Law of Conservation of Momentum NCERT Physics Class 12
In physics, there are so many laws that it becomes difficult to memorize all of them, you all have been familiar from different types of laws like law of motion, law of inertia and the list goes on, we can even interpret many laws from its name only like law of motion is related motion ,law of attraction is related to attraction ,so now you can guess From what the Law of Conservation of Momentum is related to? But it is not enough to know only that it is related to which thing. So let’s head towards the real phenomenon of Law of Conservation of Momentum.
Expounding of Law of Conservation of Momentum
Law of Conservation of Momentum can be defined as:
“When two object is colliding is an isolated system, then the total momentum of two objects before the collision is equal to the total momentum of the two objects after the collision.”
We can simply say that if two objects are colliding in an isolated system, the total momentum before and after the collision is equal.
Here we are mentioning isolated system again and again because isolated is that system that does not interact with surrounding, that is its total mass and energy remains same, so there will be no external mass, force or energy which will change the result for momentum.
So let’s try to understand first that What is Momentum? In Newton mechanics, Momentum is the product of the mass and velocity of an object, it is a vector quantity that is it possess both magnitude and direction.
The total momentum before and after the collision is equal because the momentum lost by one object is equal to the momentum gain by the other.
Conservation of momentum
PROVE OF LAW OF CONSERVATION OF MOMENTUM
From the above definition, we conclude that the total momentum of a system is always conserved, therefore during the momentum is transferred from one body to another. So let’s prove this with the help of the equation.
Consider that a collision takes place between two bodies in an isolated system, a force acting on the two bodies are F1 and F2 and the collision time of the bodies be t1 and t2.
Read other notes on Electromagnetic waves from Class 12 Physics
So, from Newton’s third law, we know that
However, the collision time of both the bodies are same, i.e.,
Now, the impulse of body_1 and body_2
Impulse of body_1 = F1×t1
Impulse of body_2 = F2×t2
F1×t1 = F1×t2 = -F2×t2 (As t1=t2)
We know that impulse= force × time, therefore
Impulse 1 = -impulse 2
From Newton’s second law
Impulse= change in momentum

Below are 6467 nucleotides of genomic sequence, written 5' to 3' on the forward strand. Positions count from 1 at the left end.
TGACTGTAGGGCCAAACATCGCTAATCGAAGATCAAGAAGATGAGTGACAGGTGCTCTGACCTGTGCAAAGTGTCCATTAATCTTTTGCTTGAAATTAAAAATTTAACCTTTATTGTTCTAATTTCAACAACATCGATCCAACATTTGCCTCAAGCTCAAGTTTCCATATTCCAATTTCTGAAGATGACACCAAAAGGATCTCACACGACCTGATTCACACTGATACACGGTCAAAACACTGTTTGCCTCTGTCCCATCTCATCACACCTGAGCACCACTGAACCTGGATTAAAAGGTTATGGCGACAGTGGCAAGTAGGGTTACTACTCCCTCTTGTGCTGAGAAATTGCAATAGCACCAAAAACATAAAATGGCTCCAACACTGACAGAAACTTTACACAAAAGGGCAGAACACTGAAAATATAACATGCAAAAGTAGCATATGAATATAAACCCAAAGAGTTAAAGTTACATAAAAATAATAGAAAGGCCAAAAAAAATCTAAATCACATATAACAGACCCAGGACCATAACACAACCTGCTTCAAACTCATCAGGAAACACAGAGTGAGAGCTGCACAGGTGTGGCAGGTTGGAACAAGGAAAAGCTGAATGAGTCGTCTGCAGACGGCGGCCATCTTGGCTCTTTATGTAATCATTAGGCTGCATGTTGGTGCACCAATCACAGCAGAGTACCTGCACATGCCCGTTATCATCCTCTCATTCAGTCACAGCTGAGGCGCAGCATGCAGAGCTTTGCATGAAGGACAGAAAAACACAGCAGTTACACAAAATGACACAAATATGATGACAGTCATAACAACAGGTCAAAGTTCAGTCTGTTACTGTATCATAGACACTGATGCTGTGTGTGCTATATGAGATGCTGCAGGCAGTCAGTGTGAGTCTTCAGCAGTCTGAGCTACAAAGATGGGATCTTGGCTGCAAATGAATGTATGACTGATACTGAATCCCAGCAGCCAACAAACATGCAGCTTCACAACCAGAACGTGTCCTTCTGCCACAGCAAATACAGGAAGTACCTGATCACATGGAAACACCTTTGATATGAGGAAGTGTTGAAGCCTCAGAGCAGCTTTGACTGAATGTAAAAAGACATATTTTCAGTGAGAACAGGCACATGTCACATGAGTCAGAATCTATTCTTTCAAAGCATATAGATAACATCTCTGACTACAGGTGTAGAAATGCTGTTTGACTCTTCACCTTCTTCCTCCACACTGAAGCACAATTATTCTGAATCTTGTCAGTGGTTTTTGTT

Thus, m1×v1 = m2×v2
Here m1, v1 and me, v2 are the mass and velocity of body_1 and body_2 respectively.
Thus, this implies that,
Momentum gained by one body = Momentum lost by another body
Or you can also prove the equation in the following way given below.
INTER-RELATION B/W CONSERVATION OF MOMENTUM AND NEWTON’S LAW OF MOTION
Conservation of momentum is derived from Newton’s law of motion, that is, both the laws are interrelated with each other. You all have been thinking how and why they are related, Let’s take a look in this matter.
Derivation from Newton’s second law
From Newton’s second law, the force is equal to the product of mass and acceleration of the object, so the product of the mass and acceleration of one object is equal to the product of the mass and acceleration of the other object.
Derivation from Newton’s third law
From Newton’s third law, every action has an equal and opposite reaction, so the force exerted by one object on the other object is equal but opposite to the force exerted by the second object on the first object.
NECESSARY CONDITIONS FOR CONSERVATION OF MOMENTUM
There are some conditions which are necessary for the conservation of momentum, the conditions are as follows:
- One body should be initially at rest.
- Internal forces should be equal to external forces.
- Energy should also be conserved.
- No external force should act on the system.
So these are some simple conditions which are mandatory.
APPLICATIONS OF CONSERVATION OF MOMENTUM
Application of conservation of momentum is more common at the microscopic level.
Gas molecules absorb energy from the surroundings and come into motion, and have some momentum then they collide with other molecules, thus transferring some momentum to another molecule. Therefore following the law of conservation of momentum.
There are so many other applications, which we encounter in our daily life, most common example given by others is in the snooker or pool game, when one ball strikes another ball, providing momentum to the ball satisfies this law, but acceleration, rolling, deacceleration, fraction are the conditions which fail the succession of this law.
Another example is, before launching of the rocket, the total momentum of the rocket and its fuel is zero. During the launch, the downward momentum of the expanding exhaust gases just equals in magnitude to the upward momentum of the rising rocket, so the total momentum of the system remains the same.
However, we encounter more examples at the microscopic level instead of a common level.
The total momentum of a closed system is constant and when objects interact, their total momentum before and after the collision is the same. The law of conservation of momentum is logically equivalent to Newton’s third law of motion. Momentum is conserved for all types of collisions. Law of the momentum of conservation is one of the most powerful laws in physics.
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